Le Petite Ceinture: An Evening on Paris’ Abandoned Railway

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We cannot think of anyone better than The Hostel Girl, our fellow cultural nomad, to uncover one of Paris' most mysterious urban treasures with.


It must have been around 1.00pm when I threw my iPhone down in frustration onto my bed at Generator Paris. For years now I had been searching the internet for access points to Le Chemin de fer de Petite Ceinture. Each search result I pulled up igniting a small flicker of hope that would be dimmed once more as I realised I still had no clue how to access this abandoned railway.

 

Le Chemin de fer de Petite Ceinture, or Le Petite Ceinture for short, was built between 1852 and 1869 with the intention of improving the efficiency of the railway system in Paris. Immediately the steam trains of the new railway belt became the best way to travel around the city.

However, soon after came the development of the metro system which made Le Petite Ceinture all but obsolete, and by 1934 the line closed to passengers. In 1993, the little belt was completely abandoned. Since 1993, the tracks have become an inner city haven that even few Parisians know about. Friends of mine who were born and bred in Paris had no idea what I was asking for when I begged them to show me; even those who regularly visit the illegal sections of the catacombs!

 

So once again, on my last trip to Paris, I had resorted to Google. But there’s some mysteries that even Google can’t answer. Luckily, I found myself standing in front of Sarah, who works at Generator Paris, trying miserably to correctly pronounce Le Petite Ceinture en Francais as she stared back at me wide-eyed with no idea what I was asking from her. At least, that’s how it seemed at the time. Later she told me, “I didn’t understand because I was so surprised. No one has ever asked me that question, in the two years I have worked there.”

 

Eventually, her wide eyes of confusion turned to understanding and then shock. And then, in a rush of pens, and maps, and fingers on keyboards, and Google maps she wracked her brains to find a way to tell me exactly how I could access the abandoned tracks from a place close to where she lived. Fortunately for me, explaining how to get onto Le Petite Ceinture is apparently as difficult as trying to find instructions on Google.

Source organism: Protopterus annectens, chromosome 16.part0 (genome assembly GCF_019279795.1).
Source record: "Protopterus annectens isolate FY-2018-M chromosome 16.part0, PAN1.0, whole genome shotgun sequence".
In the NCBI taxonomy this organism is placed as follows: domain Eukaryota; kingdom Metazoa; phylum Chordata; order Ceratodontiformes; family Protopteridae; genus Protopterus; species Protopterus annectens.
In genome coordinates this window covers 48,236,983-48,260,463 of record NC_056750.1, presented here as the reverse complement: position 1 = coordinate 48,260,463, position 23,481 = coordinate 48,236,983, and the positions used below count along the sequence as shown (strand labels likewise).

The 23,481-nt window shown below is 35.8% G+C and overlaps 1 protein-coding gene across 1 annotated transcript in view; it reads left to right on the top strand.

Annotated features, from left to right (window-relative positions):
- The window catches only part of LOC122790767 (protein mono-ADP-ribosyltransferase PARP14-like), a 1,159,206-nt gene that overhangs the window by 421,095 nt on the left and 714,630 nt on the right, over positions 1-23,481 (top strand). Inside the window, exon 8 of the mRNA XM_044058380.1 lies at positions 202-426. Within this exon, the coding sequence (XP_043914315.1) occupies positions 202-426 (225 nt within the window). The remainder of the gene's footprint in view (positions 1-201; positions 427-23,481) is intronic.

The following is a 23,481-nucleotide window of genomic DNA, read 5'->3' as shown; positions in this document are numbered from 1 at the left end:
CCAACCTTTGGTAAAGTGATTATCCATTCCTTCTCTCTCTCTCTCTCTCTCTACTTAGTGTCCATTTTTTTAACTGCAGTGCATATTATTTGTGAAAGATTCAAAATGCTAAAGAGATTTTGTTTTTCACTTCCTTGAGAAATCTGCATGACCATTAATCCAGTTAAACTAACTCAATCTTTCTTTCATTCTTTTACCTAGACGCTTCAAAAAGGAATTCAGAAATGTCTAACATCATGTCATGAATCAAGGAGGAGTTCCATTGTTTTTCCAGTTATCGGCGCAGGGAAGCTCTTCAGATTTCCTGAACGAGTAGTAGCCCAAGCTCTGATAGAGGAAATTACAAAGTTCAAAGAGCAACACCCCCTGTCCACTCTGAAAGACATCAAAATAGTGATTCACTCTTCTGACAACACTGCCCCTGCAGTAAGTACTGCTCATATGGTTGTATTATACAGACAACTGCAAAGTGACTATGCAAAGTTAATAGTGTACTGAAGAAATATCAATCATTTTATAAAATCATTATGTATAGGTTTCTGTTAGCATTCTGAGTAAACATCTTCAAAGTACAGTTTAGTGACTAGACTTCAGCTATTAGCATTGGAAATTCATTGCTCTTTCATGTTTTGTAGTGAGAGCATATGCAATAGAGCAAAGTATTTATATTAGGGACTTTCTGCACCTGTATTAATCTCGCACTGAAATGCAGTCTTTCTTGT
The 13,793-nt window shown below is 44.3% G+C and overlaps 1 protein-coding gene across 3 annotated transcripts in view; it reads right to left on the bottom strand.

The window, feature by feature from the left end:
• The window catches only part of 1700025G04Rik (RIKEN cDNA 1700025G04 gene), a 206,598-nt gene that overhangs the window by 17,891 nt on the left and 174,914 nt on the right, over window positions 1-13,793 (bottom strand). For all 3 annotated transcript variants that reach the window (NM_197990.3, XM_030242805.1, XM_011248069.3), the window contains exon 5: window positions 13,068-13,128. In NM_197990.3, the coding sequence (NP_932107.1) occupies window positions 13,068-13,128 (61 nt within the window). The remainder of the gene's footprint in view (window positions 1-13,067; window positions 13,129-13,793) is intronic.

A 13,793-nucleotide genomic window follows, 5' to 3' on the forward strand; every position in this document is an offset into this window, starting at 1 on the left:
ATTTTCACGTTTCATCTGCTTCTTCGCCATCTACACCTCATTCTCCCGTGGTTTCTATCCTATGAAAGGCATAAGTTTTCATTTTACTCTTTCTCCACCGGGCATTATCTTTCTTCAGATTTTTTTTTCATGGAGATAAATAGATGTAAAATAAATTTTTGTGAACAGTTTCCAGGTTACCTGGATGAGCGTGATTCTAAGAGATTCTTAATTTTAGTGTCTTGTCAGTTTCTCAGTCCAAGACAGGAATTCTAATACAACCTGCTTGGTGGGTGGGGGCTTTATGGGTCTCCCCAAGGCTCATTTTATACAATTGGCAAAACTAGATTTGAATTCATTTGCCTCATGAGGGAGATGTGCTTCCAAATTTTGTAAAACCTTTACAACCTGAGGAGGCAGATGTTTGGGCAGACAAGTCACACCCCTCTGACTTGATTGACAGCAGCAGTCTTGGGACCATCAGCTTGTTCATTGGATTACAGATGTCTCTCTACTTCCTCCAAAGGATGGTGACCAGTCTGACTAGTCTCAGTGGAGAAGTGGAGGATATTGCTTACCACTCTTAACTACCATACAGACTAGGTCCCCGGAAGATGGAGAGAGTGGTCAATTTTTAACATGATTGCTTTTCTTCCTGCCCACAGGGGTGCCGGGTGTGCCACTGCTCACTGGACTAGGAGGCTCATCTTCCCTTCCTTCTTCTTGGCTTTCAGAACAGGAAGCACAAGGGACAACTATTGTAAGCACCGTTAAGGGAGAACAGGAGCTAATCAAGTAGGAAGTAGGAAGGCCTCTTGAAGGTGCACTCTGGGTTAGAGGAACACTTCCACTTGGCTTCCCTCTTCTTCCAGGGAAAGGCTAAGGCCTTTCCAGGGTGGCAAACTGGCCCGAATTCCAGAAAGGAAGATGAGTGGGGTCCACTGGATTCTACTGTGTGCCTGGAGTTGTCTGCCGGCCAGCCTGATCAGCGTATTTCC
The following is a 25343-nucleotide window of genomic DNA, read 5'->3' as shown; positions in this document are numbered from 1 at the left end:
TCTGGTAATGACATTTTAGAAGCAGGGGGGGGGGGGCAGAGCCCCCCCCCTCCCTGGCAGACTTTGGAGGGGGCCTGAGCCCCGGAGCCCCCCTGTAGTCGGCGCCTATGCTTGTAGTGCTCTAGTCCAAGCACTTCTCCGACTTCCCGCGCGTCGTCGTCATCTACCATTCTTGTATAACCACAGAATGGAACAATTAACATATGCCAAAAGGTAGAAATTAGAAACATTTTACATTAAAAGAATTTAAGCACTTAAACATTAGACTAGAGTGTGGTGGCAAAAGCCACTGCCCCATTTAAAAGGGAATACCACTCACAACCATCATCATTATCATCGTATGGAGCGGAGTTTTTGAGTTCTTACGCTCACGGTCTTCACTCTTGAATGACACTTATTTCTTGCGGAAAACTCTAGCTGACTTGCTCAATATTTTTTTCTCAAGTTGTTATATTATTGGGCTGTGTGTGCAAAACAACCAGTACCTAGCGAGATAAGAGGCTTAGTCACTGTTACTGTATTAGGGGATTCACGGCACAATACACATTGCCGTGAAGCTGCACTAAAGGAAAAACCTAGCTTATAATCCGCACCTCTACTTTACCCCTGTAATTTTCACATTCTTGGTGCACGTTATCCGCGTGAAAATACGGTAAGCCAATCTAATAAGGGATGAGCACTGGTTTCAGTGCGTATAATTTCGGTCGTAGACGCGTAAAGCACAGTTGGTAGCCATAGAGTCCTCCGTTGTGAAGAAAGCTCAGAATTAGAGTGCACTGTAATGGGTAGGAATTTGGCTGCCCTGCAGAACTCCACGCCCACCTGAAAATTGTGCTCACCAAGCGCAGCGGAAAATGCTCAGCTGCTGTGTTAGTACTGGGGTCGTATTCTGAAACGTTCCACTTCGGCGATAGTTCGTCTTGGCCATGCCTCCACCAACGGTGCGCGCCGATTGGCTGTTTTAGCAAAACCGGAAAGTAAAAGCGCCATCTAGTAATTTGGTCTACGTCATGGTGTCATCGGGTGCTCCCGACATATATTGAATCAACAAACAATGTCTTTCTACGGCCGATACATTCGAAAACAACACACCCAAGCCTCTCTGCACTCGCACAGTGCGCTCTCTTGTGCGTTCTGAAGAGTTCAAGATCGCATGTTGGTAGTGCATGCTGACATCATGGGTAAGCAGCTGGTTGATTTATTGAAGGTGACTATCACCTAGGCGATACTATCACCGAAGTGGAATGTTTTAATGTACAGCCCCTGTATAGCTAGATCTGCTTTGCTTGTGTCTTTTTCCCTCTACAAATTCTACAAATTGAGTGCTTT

“You know what? I finish work at 5.00pm. So we can meet here, at reception, or I can meet you at Bel-Air metro station at 5.30pm and take you directly?”

 

Now it was my turn to look wide-eyed. Here was a girl I had never met before, who had to help strangers and guests all day long plan their perfect days out in Paris from her reception desk at Generator. Here was a girl I had never met before offering to spend her Friday evening off work with a guest looking to spend her perfect day in Paris. I broke into a toothy grin and I’m pretty sure my eyes grew even wider as I questioned her, “Are you sure? You’re absolutely sure?”

 

“Yes. It’s my district. I grew up there and I want to show you - no one has ever asked me before so I want to show you! Also, make sure to be on the right side of Bel-Air. I will meet you there. If not at 5.30pm, then at 5.35pm.” Needless to say, I skipped out of reception and spent the rest of the afternoon skipping around Paris until at around 5.55pm it was my time to climb. Thankfully, I was not the only newbie to this particular example of urban exploration.

Sarah, she explained, had been accessing Le Petite Ceinture from a low fence on Rue Auguste-Cain for as long as she can remember. But today she’d brought with her a fellow Generator staff member and good friend of her’s, Philippe, who like me had never visited the abandoned tracks.

 

The sun had set and the sky was the blue-black haze that always comes before the night in a city as bright as Paris. Together, Philippe and I threw ourselves into scaling the 6ft fence. Sarah was there every step of the way; to make sure we put our toes into the right crevices, twisted over the metal barbs safely and dropped on even ground on the other side.

 

And then, we had made it. Surrounded by the type of silence that only comes from an area that time has forgotten, we took our first steps onto Le Petite Ceinture. 

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